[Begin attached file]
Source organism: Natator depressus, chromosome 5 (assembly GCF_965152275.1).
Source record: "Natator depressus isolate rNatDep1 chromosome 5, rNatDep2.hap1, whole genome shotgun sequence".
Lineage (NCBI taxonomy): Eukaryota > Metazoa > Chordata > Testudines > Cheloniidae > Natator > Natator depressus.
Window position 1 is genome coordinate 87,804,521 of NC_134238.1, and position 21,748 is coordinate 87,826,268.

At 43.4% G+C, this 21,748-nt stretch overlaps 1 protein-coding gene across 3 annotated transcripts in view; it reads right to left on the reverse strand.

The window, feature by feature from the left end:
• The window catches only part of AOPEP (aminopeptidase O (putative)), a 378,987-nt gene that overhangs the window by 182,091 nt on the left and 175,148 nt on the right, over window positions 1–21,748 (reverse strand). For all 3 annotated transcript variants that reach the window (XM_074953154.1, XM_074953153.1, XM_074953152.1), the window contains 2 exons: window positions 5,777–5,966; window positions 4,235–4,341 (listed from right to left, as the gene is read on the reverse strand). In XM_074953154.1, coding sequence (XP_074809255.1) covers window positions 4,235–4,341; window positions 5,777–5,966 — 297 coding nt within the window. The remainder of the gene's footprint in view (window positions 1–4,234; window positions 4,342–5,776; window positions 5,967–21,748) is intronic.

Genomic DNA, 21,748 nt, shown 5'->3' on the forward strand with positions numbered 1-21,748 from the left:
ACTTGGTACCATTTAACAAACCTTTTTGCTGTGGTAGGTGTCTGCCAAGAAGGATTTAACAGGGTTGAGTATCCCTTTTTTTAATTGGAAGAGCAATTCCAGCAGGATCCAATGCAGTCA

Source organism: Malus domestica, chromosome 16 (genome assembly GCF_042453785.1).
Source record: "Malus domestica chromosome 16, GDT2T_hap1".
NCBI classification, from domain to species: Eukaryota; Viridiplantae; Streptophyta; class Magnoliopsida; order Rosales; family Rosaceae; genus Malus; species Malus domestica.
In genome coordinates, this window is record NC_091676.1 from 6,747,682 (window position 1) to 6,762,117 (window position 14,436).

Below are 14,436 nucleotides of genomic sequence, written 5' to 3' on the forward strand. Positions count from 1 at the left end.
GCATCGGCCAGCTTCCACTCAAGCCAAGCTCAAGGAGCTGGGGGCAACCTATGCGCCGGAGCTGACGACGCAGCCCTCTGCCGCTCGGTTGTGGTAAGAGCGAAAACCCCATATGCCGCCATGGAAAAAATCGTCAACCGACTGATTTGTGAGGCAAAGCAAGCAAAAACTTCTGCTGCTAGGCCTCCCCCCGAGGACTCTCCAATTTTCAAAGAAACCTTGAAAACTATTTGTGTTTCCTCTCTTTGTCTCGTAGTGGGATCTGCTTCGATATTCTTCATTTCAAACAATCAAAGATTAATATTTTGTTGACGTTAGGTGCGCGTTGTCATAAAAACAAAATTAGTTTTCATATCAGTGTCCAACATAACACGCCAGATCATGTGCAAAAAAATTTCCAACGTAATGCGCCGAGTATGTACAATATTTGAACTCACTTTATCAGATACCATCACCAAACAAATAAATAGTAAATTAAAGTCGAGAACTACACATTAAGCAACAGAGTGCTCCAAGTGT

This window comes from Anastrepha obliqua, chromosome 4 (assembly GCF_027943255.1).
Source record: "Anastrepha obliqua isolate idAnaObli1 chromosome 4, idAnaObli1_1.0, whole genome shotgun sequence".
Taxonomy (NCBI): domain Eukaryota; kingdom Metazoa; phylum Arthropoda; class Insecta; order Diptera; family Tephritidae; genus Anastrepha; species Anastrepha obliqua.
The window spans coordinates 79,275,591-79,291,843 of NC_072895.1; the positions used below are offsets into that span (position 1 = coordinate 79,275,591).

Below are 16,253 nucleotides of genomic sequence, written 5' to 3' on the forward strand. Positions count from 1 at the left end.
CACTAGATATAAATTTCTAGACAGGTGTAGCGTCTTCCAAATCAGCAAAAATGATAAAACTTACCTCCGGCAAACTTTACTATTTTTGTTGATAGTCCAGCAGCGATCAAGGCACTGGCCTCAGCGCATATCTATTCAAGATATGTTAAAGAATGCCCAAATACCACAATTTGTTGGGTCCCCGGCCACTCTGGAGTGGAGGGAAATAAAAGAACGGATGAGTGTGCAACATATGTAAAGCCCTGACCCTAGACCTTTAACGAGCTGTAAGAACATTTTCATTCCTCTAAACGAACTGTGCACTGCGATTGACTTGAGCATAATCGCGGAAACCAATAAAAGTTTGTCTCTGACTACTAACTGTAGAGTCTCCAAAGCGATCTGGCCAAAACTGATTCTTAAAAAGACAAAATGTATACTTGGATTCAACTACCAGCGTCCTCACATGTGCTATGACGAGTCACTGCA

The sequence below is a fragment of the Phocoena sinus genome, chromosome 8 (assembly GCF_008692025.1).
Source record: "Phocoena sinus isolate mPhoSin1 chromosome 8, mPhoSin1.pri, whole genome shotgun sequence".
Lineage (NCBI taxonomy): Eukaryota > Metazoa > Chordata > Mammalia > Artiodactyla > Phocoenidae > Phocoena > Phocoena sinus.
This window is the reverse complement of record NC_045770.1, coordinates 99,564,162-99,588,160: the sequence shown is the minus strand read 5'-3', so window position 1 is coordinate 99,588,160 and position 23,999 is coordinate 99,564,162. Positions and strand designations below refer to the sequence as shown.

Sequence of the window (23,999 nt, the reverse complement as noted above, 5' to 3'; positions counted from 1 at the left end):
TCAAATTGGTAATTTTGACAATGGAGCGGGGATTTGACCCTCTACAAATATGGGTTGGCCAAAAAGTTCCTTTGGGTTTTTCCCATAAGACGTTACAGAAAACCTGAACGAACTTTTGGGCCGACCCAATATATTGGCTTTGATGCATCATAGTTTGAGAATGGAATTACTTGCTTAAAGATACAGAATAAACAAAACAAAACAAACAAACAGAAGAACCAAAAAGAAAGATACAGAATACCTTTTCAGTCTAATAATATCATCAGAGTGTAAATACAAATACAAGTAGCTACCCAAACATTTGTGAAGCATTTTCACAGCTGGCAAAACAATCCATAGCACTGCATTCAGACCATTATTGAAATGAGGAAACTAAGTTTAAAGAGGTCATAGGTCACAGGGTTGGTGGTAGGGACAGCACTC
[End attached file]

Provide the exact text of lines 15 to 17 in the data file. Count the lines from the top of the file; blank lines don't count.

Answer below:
GCATCGGCCAGCTTCCACTCAAGCCAAGCTCAAGGAGCTGGGGGCAACCTATGCGCCGGAGCTGACGACGCAGCCCTCTGCCGCTCGGTTGTGGTAAGAGCGAAAACCCCATATGCCGCCATGGAAAAAATCGTCAACCGACTGATTTGTGAGGCAAAGCAAGCAAAAACTTCTGCTGCTAGGCCTCCCCCCGAGGACTCTCCAATTTTCAAAGAAACCTTGAAAACTATTTGTGTTTCCTCTCTTTGTCTCGTAGTGGGATCTGCTTCGATATTCTTCATTTCAAACAATCAAAGATTAATATTTTGTTGACGTTAGGTGCGCGTTGTCATAAAAACAAAATTAGTTTTCATATCAGTGTCCAACATAACACGCCAGATCATGTGCAAAAAAATTTCCAACGTAATGCGCCGAGTATGTACAATATTTGAACTCACTTTATCAGATACCATCACCAAACAAATAAATAGTAAATTAAAGTCGAGAACTACACATTAAGCAACAGAGTGCTCCAAGTGT

This window comes from Anastrepha obliqua, chromosome 4 (assembly GCF_027943255.1).
Source record: "Anastrepha obliqua isolate idAnaObli1 chromosome 4, idAnaObli1_1.0, whole genome shotgun sequence".